Trump says emergency declaration coming without border deal with Dems

President TrumpDonald John TrumpPence: It's not a "foregone conclusion" that lawmakers impeach Trump FBI identifies Pensacola shooter as Saudi Royal Saudi Air Force second lieutenant Trump calls Warren 'Pocahontas,' knocks wealth tax MORE on Wednesday said he may declare a national emergency to circumvent Congress and build a border wall if spending talks fail, raising the stakes for negotiations set to resume later in the day. 
 
“I think we might work a deal, and if we don’t we might go that route,” Trump told reporters during a bill signing in the Oval Office.  
 
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The president said he has the “absolute right” to declare an emergency, even though some legal scholars and Democratic lawmakers say he does not. 
 
Trump added that his “threshold” for declaring a national emergency is if he cannot reach a deal with congressional Democrats, who have rejected his demand for $5.7 billion for a wall along the U.S.-Mexico border. 
 
The comments come one day after he argued to the nation in a televised addressed that a “humanitarian crisis” caused by drug trafficking and illegal immigration exists on the southern border and his proposed wall is the only thing that can stop it. 
 
The president stopped short of declaring a national emergency, despite the expectation from some lawmakers that he would. But the White House on Wednesday reiterated that the option is still on the table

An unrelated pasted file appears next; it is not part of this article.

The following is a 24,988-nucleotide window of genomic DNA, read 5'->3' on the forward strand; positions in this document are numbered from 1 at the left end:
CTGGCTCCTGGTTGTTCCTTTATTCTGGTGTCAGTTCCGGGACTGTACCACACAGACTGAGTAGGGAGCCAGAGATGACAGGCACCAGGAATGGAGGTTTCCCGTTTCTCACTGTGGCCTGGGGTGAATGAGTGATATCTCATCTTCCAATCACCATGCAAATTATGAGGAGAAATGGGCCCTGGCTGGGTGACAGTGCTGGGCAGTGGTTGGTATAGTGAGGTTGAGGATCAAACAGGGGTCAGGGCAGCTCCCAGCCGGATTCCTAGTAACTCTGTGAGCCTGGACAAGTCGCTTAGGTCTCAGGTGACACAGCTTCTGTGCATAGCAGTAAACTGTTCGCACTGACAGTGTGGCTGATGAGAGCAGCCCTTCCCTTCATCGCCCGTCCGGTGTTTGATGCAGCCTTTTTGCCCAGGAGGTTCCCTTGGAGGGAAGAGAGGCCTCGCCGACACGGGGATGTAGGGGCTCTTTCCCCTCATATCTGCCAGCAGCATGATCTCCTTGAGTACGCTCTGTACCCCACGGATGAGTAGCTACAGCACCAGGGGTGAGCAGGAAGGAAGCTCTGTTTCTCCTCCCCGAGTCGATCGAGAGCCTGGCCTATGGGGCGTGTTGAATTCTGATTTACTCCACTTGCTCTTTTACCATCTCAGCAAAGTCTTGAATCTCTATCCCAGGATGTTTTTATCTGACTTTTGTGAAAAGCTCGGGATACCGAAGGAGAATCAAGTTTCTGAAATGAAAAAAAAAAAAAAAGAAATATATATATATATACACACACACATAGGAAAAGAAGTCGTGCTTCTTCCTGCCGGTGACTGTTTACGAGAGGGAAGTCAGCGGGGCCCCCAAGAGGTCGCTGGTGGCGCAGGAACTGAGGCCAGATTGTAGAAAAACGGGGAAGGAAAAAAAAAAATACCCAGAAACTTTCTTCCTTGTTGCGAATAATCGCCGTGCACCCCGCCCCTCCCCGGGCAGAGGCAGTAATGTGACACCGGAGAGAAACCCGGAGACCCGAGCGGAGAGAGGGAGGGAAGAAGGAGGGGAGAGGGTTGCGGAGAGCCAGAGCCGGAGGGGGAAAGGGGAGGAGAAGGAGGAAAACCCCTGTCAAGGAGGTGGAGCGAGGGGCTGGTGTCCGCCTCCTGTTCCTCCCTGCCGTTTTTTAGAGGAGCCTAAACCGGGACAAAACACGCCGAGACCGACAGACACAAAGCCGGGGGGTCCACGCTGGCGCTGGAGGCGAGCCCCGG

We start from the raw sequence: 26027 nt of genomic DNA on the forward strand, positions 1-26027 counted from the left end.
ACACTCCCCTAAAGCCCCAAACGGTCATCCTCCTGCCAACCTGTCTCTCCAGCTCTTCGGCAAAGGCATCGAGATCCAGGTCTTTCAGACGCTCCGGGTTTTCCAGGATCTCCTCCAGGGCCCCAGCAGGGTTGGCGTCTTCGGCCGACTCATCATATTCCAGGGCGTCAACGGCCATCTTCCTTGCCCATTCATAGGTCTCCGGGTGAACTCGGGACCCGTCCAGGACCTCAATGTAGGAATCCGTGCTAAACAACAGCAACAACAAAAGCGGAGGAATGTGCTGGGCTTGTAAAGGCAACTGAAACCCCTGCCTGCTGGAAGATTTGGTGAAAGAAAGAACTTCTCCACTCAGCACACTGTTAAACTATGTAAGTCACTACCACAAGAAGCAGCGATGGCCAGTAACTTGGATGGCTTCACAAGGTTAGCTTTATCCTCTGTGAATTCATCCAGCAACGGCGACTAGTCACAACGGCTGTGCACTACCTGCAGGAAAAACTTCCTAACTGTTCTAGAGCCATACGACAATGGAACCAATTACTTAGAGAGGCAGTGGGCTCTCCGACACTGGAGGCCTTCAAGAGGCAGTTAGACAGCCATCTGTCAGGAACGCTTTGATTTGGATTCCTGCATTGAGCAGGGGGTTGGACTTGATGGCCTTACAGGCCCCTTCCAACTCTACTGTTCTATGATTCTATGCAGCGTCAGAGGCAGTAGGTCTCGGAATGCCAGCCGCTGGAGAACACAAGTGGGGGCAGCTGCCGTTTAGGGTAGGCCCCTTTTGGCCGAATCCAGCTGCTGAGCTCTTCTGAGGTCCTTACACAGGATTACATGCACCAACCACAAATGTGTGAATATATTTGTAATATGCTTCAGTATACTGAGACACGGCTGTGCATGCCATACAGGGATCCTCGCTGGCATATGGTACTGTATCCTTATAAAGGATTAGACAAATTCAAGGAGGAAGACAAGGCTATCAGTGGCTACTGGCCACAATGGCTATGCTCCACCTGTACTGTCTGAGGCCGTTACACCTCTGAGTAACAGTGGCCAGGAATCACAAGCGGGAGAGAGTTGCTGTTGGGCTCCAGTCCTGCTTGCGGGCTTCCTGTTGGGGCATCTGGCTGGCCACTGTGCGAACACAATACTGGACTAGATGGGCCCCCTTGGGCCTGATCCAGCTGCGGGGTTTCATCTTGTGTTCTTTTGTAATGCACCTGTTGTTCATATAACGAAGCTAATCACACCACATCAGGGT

Trump’s words did not move Democratic leaders who have repeated their demands that the president reopen the government before negotiations on border security can progress.
 
 
 
Two such meetings last week yielded little progress in resolving the partial government shutdown, which is in its 19th day, but Trump expressed optimism about the talks.
 
“We’re all working together,” he said. “I really believe the Democrats and the Republicans are working together.”
 
But Pelosi earlier Wednesday accused the White House of changing its demands too many times in the shutdown battle, which began Dec. 22 after Trump rejected a deal worked out in the Senate that would have kept the government open until Feb. 8, buying time for more talks.
 
“The White House seems to move the goal posts. Every time they come with a proposal, they walk away from it. Pretty soon these goals posts won't even be in the stadium,” she said.
 
Complicating the president’s refusal to budge are wobbly Republicans in Congress who fear political blowback over effects of the shutdown, such as hundreds of thousands of federal workers who will soon miss their paychecks.
 
Trump on Wednesday afternoon is making a rare trip to Capitol Hill with Vice President Pence to shore up support among Senate Republicans, four of whom have publicly expressed reservations about the president’s strategy.
 
But Trump argued it would be more politically painful for him if he backs away from his demand for wall funding.
 
“If I did something that was foolish, like gave up on border security, the first ones that would hit me are my senators, they’d be angry at me. The second ones would be the House. And the third ones would be, frankly, my base,” he said.
 
Trump argued, however, that he did not shut down the government for political reasons, saying “this is not a fight I wanted. I didn’t want this fight.”
 
“This is about the people of our country, and we have to do what’s right at our border and many other places,” he said. "They say it's a medieval solution, a wall. It's true because it worked then and it works even better now."
 
Trump said last month in a televised Oval Office meeting with Schumer and Pelosi he would be “proud to shut down the government for border security,” comments Democrats have used to hammer the president over the funding impasse.
 
Several recent polls have shown most Americans blame Trump for the partial shutdown, while roughly one third blame congressional Democrats.
 
Updated at 2:17 p.m.